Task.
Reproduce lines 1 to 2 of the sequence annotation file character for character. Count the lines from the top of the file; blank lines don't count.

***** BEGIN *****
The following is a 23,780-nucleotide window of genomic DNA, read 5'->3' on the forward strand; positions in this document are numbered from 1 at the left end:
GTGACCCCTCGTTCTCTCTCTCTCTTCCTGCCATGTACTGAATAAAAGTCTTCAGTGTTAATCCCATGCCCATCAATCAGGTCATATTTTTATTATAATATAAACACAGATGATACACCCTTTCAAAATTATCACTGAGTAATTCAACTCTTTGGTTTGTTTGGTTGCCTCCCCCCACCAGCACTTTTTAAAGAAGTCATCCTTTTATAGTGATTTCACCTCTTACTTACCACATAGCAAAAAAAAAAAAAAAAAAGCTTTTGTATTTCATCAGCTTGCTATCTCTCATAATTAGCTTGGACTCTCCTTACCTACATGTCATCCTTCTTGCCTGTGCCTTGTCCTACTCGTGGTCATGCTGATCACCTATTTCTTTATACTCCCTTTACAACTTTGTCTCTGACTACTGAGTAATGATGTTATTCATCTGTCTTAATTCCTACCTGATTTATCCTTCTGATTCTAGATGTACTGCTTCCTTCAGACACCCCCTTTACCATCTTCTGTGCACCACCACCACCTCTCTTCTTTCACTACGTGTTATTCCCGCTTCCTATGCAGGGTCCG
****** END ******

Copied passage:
The following is a 23,780-nucleotide window of genomic DNA, read 5'->3' on the forward strand; positions in this document are numbered from 1 at the left end:
GTGACCCCTCGTTCTCTCTCTCTCTTCCTGCCATGTACTGAATAAAAGTCTTCAGTGTTAATCCCATGCCCATCAATCAGGTCATATTTTTATTATAATATAAACACAGATGATACACCCTTTCAAAATTATCACTGAGTAATTCAACTCTTTGGTTTGTTTGGTTGCCTCCCCCCACCAGCACTTTTTAAAGAAGTCATCCTTTTATAGTGATTTCACCTCTTACTTACCACATAGCAAAAAAAAAAAAAAAAAAGCTTTTGTATTTCATCAGCTTGCTATCTCTCATAATTAGCTTGGACTCTCCTTACCTACATGTCATCCTTCTTGCCTGTGCCTTGTCCTACTCGTGGTCATGCTGATCACCTATTTCTTTATACTCCCTTTACAACTTTGTCTCTGACTACTGAGTAATGATGTTATTCATCTGTCTTAATTCCTACCTGATTTATCCTTCTGATTCTAGATGTACTGCTTCCTTCAGACACCCCCTTTACCATCTTCTGTGCACCACCACCACCTCTCTTCTTTCACTACGTGTTATTCCCGCTTCCTATGCAGGGTCCG